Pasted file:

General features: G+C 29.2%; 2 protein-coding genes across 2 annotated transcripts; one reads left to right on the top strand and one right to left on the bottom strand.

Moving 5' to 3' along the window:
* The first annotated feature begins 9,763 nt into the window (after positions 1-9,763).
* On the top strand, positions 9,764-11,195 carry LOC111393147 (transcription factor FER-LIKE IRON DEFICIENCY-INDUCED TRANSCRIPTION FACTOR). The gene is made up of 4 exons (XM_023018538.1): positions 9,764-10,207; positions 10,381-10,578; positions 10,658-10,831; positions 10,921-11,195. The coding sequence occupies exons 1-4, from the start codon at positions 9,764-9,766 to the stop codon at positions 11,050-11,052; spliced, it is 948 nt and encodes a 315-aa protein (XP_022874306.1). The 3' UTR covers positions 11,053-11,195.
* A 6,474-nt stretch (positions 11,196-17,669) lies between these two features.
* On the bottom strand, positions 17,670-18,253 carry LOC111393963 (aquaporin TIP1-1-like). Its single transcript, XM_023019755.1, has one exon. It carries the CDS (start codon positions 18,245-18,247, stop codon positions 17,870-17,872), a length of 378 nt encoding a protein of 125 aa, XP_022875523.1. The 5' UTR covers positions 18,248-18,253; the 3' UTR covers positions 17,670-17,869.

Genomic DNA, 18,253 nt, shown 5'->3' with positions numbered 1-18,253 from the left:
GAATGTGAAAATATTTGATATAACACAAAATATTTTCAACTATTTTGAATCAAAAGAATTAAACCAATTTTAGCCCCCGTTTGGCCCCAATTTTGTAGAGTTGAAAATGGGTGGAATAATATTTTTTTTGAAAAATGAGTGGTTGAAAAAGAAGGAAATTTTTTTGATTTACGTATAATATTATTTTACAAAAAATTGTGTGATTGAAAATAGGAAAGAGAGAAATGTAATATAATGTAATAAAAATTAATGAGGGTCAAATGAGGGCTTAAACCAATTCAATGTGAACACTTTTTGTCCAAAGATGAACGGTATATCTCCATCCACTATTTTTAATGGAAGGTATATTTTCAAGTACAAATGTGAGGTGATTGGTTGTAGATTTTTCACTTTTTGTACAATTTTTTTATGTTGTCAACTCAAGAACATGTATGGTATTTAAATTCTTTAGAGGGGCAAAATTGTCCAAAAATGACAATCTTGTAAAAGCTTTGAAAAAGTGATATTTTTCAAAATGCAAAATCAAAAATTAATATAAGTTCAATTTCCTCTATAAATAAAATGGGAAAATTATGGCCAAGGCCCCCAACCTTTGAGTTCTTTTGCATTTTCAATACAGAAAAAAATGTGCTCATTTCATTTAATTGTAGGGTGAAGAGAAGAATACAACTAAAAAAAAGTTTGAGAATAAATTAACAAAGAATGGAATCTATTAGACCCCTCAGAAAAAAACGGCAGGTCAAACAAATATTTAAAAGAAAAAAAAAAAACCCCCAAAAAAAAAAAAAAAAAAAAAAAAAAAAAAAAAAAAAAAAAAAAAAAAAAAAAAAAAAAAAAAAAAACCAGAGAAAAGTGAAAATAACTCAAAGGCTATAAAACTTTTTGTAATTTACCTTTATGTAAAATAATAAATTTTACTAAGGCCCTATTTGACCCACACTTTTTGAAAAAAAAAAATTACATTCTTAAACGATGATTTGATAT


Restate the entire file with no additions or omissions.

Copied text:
General features: G+C 29.2%; 2 protein-coding genes across 2 annotated transcripts; one reads left to right on the top strand and one right to left on the bottom strand.

Moving 5' to 3' along the window:
* The first annotated feature begins 9,763 nt into the window (after positions 1-9,763).
* On the top strand, positions 9,764-11,195 carry LOC111393147 (transcription factor FER-LIKE IRON DEFICIENCY-INDUCED TRANSCRIPTION FACTOR). The gene is made up of 4 exons (XM_023018538.1): positions 9,764-10,207; positions 10,381-10,578; positions 10,658-10,831; positions 10,921-11,195. The coding sequence occupies exons 1-4, from the start codon at positions 9,764-9,766 to the stop codon at positions 11,050-11,052; spliced, it is 948 nt and encodes a 315-aa protein (XP_022874306.1). The 3' UTR covers positions 11,053-11,195.
* A 6,474-nt stretch (positions 11,196-17,669) lies between these two features.
* On the bottom strand, positions 17,670-18,253 carry LOC111393963 (aquaporin TIP1-1-like). Its single transcript, XM_023019755.1, has one exon. It carries the CDS (start codon positions 18,245-18,247, stop codon positions 17,870-17,872), a length of 378 nt encoding a protein of 125 aa, XP_022875523.1. The 5' UTR covers positions 18,248-18,253; the 3' UTR covers positions 17,670-17,869.

Genomic DNA, 18,253 nt, shown 5'->3' with positions numbered 1-18,253 from the left:
GAATGTGAAAATATTTGATATAACACAAAATATTTTCAACTATTTTGAATCAAAAGAATTAAACCAATTTTAGCCCCCGTTTGGCCCCAATTTTGTAGAGTTGAAAATGGGTGGAATAATATTTTTTTTGAAAAATGAGTGGTTGAAAAAGAAGGAAATTTTTTTGATTTACGTATAATATTATTTTACAAAAAATTGTGTGATTGAAAATAGGAAAGAGAGAAATGTAATATAATGTAATAAAAATTAATGAGGGTCAAATGAGGGCTTAAACCAATTCAATGTGAACACTTTTTGTCCAAAGATGAACGGTATATCTCCATCCACTATTTTTAATGGAAGGTATATTTTCAAGTACAAATGTGAGGTGATTGGTTGTAGATTTTTCACTTTTTGTACAATTTTTTTATGTTGTCAACTCAAGAACATGTATGGTATTTAAATTCTTTAGAGGGGCAAAATTGTCCAAAAATGACAATCTTGTAAAAGCTTTGAAAAAGTGATATTTTTCAAAATGCAAAATCAAAAATTAATATAAGTTCAATTTCCTCTATAAATAAAATGGGAAAATTATGGCCAAGGCCCCCAACCTTTGAGTTCTTTTGCATTTTCAATACAGAAAAAAATGTGCTCATTTCATTTAATTGTAGGGTGAAGAGAAGAATACAACTAAAAAAAAGTTTGAGAATAAATTAACAAAGAATGGAATCTATTAGACCCCTCAGAAAAAAACGGCAGGTCAAACAAATATTTAAAAGAAAAAAAAAAAACCCCCAAAAAAAAAAAAAAAAAAAAAAAAAAAAAAAAAAAAAAAAAAAAAAAAAAAAAAAAAAAAAAAAAAACCAGAGAAAAGTGAAAATAACTCAAAGGCTATAAAACTTTTTGTAATTTACCTTTATGTAAAATAATAAATTTTACTAAGGCCCTATTTGACCCACACTTTTTGAAAAAAAAAAATTACATTCTTAAACGATGATTTGATAT